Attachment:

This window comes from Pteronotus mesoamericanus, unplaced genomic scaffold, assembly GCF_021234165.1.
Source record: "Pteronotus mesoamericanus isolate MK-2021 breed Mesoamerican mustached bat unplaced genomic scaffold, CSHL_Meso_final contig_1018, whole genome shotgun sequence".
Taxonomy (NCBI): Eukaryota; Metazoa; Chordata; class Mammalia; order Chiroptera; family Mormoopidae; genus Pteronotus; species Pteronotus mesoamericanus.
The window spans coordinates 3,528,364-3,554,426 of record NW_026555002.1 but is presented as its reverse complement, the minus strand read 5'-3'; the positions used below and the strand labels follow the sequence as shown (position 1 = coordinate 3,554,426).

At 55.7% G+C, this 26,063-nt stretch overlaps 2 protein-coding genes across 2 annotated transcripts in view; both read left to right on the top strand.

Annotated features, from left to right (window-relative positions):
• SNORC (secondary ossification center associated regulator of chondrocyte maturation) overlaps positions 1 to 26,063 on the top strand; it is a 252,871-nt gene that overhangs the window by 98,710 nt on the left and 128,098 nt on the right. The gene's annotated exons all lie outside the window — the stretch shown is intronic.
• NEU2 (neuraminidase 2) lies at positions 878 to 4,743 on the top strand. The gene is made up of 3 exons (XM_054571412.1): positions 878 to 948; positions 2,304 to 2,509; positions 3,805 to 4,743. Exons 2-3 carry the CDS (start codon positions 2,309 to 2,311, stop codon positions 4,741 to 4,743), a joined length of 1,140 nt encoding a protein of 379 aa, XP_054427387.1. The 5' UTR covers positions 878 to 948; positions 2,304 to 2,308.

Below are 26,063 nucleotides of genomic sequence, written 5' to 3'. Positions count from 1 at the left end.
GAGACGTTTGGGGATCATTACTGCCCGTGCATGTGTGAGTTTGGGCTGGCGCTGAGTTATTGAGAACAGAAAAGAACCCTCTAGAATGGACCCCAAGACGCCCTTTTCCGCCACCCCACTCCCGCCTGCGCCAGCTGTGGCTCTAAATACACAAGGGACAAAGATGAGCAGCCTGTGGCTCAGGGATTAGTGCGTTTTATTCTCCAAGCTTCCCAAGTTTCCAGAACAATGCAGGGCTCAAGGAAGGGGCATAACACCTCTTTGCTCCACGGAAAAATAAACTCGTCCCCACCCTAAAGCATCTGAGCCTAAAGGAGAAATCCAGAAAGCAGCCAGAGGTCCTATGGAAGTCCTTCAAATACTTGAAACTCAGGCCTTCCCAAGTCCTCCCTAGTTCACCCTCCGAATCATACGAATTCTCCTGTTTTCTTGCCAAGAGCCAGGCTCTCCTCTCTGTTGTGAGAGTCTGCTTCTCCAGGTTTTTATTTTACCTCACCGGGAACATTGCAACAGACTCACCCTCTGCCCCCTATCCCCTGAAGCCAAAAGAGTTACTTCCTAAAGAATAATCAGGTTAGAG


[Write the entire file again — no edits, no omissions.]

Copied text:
This window comes from Pteronotus mesoamericanus, unplaced genomic scaffold, assembly GCF_021234165.1.
Source record: "Pteronotus mesoamericanus isolate MK-2021 breed Mesoamerican mustached bat unplaced genomic scaffold, CSHL_Meso_final contig_1018, whole genome shotgun sequence".
Taxonomy (NCBI): Eukaryota; Metazoa; Chordata; class Mammalia; order Chiroptera; family Mormoopidae; genus Pteronotus; species Pteronotus mesoamericanus.
The window spans coordinates 3,528,364-3,554,426 of record NW_026555002.1 but is presented as its reverse complement, the minus strand read 5'-3'; the positions used below and the strand labels follow the sequence as shown (position 1 = coordinate 3,554,426).

At 55.7% G+C, this 26,063-nt stretch overlaps 2 protein-coding genes across 2 annotated transcripts in view; both read left to right on the top strand.

Annotated features, from left to right (window-relative positions):
• SNORC (secondary ossification center associated regulator of chondrocyte maturation) overlaps positions 1 to 26,063 on the top strand; it is a 252,871-nt gene that overhangs the window by 98,710 nt on the left and 128,098 nt on the right. The gene's annotated exons all lie outside the window — the stretch shown is intronic.
• NEU2 (neuraminidase 2) lies at positions 878 to 4,743 on the top strand. The gene is made up of 3 exons (XM_054571412.1): positions 878 to 948; positions 2,304 to 2,509; positions 3,805 to 4,743. Exons 2-3 carry the CDS (start codon positions 2,309 to 2,311, stop codon positions 4,741 to 4,743), a joined length of 1,140 nt encoding a protein of 379 aa, XP_054427387.1. The 5' UTR covers positions 878 to 948; positions 2,304 to 2,308.

Below are 26,063 nucleotides of genomic sequence, written 5' to 3'. Positions count from 1 at the left end.
GAGACGTTTGGGGATCATTACTGCCCGTGCATGTGTGAGTTTGGGCTGGCGCTGAGTTATTGAGAACAGAAAAGAACCCTCTAGAATGGACCCCAAGACGCCCTTTTCCGCCACCCCACTCCCGCCTGCGCCAGCTGTGGCTCTAAATACACAAGGGACAAAGATGAGCAGCCTGTGGCTCAGGGATTAGTGCGTTTTATTCTCCAAGCTTCCCAAGTTTCCAGAACAATGCAGGGCTCAAGGAAGGGGCATAACACCTCTTTGCTCCACGGAAAAATAAACTCGTCCCCACCCTAAAGCATCTGAGCCTAAAGGAGAAATCCAGAAAGCAGCCAGAGGTCCTATGGAAGTCCTTCAAATACTTGAAACTCAGGCCTTCCCAAGTCCTCCCTAGTTCACCCTCCGAATCATACGAATTCTCCTGTTTTCTTGCCAAGAGCCAGGCTCTCCTCTCTGTTGTGAGAGTCTGCTTCTCCAGGTTTTTATTTTACCTCACCGGGAACATTGCAACAGACTCACCCTCTGCCCCCTATCCCCTGAAGCCAAAAGAGTTACTTCCTAAAGAATAATCAGGTTAGAG